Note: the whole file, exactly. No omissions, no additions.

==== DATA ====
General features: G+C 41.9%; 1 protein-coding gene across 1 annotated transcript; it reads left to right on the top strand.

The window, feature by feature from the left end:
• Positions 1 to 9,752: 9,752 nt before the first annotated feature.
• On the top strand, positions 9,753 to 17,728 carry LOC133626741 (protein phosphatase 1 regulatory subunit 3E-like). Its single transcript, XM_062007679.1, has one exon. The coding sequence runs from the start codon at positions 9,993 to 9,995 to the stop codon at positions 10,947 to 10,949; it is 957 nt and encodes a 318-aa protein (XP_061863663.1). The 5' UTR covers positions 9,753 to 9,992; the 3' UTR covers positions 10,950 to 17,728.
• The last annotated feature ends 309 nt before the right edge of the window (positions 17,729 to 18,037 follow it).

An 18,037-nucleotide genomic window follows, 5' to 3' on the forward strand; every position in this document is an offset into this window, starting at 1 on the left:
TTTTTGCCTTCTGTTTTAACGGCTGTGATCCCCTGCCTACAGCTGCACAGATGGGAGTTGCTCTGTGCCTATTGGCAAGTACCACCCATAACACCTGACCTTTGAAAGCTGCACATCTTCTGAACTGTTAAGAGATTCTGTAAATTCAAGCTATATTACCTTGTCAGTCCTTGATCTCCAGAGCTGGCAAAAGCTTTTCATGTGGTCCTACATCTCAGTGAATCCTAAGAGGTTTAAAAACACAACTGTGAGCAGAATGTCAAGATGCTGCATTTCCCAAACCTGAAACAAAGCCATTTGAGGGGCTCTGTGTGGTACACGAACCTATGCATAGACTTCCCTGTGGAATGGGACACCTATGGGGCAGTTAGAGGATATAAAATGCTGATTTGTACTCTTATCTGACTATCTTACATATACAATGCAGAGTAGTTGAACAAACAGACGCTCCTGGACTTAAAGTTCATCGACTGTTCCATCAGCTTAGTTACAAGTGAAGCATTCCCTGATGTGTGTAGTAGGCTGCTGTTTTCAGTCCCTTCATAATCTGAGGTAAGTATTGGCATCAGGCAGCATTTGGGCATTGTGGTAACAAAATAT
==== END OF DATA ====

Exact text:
General features: G+C 41.9%; 1 protein-coding gene across 1 annotated transcript; it reads left to right on the top strand.

The window, feature by feature from the left end:
• Positions 1 to 9,752: 9,752 nt before the first annotated feature.
• On the top strand, positions 9,753 to 17,728 carry LOC133626741 (protein phosphatase 1 regulatory subunit 3E-like). Its single transcript, XM_062007679.1, has one exon. The coding sequence runs from the start codon at positions 9,993 to 9,995 to the stop codon at positions 10,947 to 10,949; it is 957 nt and encodes a 318-aa protein (XP_061863663.1). The 5' UTR covers positions 9,753 to 9,992; the 3' UTR covers positions 10,950 to 17,728.
• The last annotated feature ends 309 nt before the right edge of the window (positions 17,729 to 18,037 follow it).

An 18,037-nucleotide genomic window follows, 5' to 3' on the forward strand; every position in this document is an offset into this window, starting at 1 on the left:
TTTTTGCCTTCTGTTTTAACGGCTGTGATCCCCTGCCTACAGCTGCACAGATGGGAGTTGCTCTGTGCCTATTGGCAAGTACCACCCATAACACCTGACCTTTGAAAGCTGCACATCTTCTGAACTGTTAAGAGATTCTGTAAATTCAAGCTATATTACCTTGTCAGTCCTTGATCTCCAGAGCTGGCAAAAGCTTTTCATGTGGTCCTACATCTCAGTGAATCCTAAGAGGTTTAAAAACACAACTGTGAGCAGAATGTCAAGATGCTGCATTTCCCAAACCTGAAACAAAGCCATTTGAGGGGCTCTGTGTGGTACACGAACCTATGCATAGACTTCCCTGTGGAATGGGACACCTATGGGGCAGTTAGAGGATATAAAATGCTGATTTGTACTCTTATCTGACTATCTTACATATACAATGCAGAGTAGTTGAACAAACAGACGCTCCTGGACTTAAAGTTCATCGACTGTTCCATCAGCTTAGTTACAAGTGAAGCATTCCCTGATGTGTGTAGTAGGCTGCTGTTTTCAGTCCCTTCATAATCTGAGGTAAGTATTGGCATCAGGCAGCATTTGGGCATTGTGGTAACAAAATAT